You Can Help Us Respond to the Challenges of COVID-19

Timothy J. Babineau, MD, President and CEO, Lifespan
Nurse in full PPE working on computer

Lifespan hospitals—especially Rhode Island Hospital and The Miriam—continue to experience a worsening of the second surge of the coronavirus. This surge is creating significant capacity challenges for our hospitals as well as for most hospitals across the country. 

On behalf of all hospitals and health care workers, and all other essential workers, I am asking for your help. Please comply fully with Governor Raimondo’s “pause” requirements and restrictions and stay home. Front line staff have been working tirelessly and without regard for their own health since the start of the pandemic. They are weary beyond description. I believe most people try to follow the infectious disease guidelines, but if you have a friend or relative who does not wear a mask in public, or who goes out to socialize, please urge them to help us by staying home and if they must go out, wear a mask and social distance when they are not at home.

Lifespan has partnered with the state to open and staff the Alternative Hospital Site (AHS) at the RI Convention Center, which will operate under the RIH license and function as a medical inpatient unit.  It will be a hospital, with all the support a hospital offers: oxygen and respiratory therapy, social work, x-ray, a pharmacy and pharmacists, interpreters, clinical support such as CNAs, and doctors and nurses from Rhode Island Hospital. All transfers to the AHS will be done by ambulance only. It was something that I hoped we would never need to use.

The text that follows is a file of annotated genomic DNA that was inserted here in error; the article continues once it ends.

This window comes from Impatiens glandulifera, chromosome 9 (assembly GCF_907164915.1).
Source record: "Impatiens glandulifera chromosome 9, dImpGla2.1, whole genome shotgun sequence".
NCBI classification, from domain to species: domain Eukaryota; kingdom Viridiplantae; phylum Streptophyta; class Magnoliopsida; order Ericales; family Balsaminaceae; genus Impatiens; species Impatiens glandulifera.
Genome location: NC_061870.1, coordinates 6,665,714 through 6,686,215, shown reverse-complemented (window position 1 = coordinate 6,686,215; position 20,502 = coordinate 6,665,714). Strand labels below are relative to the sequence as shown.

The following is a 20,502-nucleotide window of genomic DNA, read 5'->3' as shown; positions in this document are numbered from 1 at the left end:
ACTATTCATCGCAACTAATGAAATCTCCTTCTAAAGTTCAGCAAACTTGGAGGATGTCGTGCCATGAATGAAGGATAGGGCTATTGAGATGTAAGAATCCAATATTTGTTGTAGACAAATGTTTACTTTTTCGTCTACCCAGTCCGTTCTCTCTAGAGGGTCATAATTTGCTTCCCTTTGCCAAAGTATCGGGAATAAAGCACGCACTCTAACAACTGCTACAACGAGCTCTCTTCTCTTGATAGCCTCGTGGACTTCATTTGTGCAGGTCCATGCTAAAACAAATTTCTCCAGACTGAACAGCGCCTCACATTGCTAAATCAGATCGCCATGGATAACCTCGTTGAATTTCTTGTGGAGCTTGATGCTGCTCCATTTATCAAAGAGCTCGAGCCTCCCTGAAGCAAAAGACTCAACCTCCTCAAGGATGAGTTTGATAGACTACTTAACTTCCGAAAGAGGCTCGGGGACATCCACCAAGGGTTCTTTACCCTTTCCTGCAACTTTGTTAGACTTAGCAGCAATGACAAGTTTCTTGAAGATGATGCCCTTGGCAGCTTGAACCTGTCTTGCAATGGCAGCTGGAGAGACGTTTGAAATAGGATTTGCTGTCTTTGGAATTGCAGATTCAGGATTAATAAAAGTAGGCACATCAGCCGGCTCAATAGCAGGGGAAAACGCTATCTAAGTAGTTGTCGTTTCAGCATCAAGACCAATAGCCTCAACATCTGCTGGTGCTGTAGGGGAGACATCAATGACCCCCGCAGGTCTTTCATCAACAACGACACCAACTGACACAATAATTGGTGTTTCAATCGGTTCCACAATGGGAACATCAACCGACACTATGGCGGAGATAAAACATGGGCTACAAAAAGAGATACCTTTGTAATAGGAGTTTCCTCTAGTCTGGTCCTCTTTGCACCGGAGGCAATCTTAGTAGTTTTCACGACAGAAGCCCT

During the first coronavirus surge, many patients delayed routine and emergency care, which proved dangerous and sometimes fatal. We continue to offer routine and emergent medical care to ensure the health of all our patients. Please do not cancel your appointments and treatments. The hospital is safe and open, ready to care for you, but if the public does not comply with the “pause” requirements, our ability to continue to provide routine and emergent care will be at risk. 

I am hopeful that the combination of the actions we are taking, a vaccine coming soon, and vigilance to adhere to infectious disease standards of social distancing, mask wearing, and hand hygiene will successfully manage what appears to be a peak in the second surge.  

The pandemic has taken an enormous physical and emotional toll. Words cannot express the gratitude, admiration, and thanks I have for our hospital staff, first responders, teachers and child care workers, transportation and delivery personnel, grocery store employees and thousands of other essential workers who have played a critical role over these past several months. This virus is real, highly contagious, and appears to be spreading without control. I continue to hope that we will all follow the medical guidance and state mandates to ensure our essential workers can continue to be here for you. 

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